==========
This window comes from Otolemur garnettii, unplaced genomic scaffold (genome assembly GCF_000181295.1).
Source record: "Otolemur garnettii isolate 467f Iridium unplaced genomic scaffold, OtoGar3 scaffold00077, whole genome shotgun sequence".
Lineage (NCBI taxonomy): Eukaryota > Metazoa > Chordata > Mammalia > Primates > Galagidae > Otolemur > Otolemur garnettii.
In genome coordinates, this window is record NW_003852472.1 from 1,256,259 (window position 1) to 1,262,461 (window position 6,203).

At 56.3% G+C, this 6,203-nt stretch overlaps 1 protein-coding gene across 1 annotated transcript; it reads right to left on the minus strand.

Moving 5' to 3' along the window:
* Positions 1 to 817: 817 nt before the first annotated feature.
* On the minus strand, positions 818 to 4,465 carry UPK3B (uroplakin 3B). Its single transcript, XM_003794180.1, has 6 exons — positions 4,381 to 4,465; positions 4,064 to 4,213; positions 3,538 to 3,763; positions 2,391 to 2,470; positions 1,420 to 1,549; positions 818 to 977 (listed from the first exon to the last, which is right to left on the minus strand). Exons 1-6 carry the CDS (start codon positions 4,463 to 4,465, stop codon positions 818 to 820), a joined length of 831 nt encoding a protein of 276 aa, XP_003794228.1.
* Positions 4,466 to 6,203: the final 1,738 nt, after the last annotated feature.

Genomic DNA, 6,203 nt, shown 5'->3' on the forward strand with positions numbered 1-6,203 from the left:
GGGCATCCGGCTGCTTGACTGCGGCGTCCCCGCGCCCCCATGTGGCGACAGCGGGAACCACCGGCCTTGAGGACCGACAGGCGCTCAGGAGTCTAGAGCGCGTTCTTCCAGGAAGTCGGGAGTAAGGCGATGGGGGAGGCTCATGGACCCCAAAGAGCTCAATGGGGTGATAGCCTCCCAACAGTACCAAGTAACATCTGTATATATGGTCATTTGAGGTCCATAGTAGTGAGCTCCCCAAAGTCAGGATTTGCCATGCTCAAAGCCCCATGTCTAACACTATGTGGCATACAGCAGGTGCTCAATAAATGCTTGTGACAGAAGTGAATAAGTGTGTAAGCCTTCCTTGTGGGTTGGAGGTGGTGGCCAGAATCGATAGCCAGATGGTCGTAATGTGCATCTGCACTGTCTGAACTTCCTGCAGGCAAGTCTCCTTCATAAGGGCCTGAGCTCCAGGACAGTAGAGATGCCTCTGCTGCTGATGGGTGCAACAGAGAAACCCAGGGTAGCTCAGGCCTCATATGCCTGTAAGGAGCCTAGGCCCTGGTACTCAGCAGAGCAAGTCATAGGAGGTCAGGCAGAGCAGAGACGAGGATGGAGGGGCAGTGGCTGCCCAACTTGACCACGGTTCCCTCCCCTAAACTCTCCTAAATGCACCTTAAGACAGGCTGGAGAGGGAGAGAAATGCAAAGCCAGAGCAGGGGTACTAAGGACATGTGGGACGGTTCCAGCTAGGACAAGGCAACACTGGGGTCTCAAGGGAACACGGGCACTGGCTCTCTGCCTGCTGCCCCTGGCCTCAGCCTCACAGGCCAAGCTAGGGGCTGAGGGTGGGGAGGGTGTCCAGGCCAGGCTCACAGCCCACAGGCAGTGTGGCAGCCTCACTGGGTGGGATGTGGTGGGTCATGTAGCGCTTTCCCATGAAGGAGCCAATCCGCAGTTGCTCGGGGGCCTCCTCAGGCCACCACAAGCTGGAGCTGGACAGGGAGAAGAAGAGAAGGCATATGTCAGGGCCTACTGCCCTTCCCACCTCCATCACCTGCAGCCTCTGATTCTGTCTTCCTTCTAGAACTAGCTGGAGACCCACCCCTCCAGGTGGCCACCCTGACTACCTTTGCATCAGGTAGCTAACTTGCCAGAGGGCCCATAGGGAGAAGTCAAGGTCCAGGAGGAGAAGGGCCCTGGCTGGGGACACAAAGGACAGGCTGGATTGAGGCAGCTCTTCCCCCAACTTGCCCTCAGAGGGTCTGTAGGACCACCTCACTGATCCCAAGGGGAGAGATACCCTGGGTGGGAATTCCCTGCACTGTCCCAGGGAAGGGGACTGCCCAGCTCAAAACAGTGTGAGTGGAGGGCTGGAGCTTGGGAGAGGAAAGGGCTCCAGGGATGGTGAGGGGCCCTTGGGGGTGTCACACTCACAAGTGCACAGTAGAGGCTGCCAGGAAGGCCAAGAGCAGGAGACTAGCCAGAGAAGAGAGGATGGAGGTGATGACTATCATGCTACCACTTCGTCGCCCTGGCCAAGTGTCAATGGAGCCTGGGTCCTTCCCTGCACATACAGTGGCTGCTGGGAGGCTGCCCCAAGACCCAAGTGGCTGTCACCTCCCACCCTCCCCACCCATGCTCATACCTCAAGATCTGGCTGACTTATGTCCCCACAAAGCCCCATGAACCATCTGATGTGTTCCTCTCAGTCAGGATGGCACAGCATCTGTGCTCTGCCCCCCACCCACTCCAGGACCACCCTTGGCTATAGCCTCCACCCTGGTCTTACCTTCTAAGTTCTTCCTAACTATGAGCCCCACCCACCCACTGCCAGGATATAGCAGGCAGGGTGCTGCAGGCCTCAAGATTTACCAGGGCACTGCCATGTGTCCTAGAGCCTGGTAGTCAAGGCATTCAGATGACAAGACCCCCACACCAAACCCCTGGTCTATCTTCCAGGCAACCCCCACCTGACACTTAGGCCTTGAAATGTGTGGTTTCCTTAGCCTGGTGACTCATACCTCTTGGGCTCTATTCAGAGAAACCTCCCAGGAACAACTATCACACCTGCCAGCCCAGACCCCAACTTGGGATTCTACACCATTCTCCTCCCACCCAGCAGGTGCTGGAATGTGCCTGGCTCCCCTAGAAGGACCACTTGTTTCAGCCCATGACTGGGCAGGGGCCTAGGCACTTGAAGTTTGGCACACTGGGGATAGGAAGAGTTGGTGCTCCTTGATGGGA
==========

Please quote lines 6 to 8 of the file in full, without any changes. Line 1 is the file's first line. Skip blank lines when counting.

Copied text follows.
Moving 5' to 3' along the window:
* Positions 1 to 817: 817 nt before the first annotated feature.
* On the minus strand, positions 818 to 4,465 carry UPK3B (uroplakin 3B). Its single transcript, XM_003794180.1, has 6 exons — positions 4,381 to 4,465; positions 4,064 to 4,213; positions 3,538 to 3,763; positions 2,391 to 2,470; positions 1,420 to 1,549; positions 818 to 977 (listed from the first exon to the last, which is right to left on the minus strand). Exons 1-6 carry the CDS (start codon positions 4,463 to 4,465, stop codon positions 818 to 820), a joined length of 831 nt encoding a protein of 276 aa, XP_003794228.1.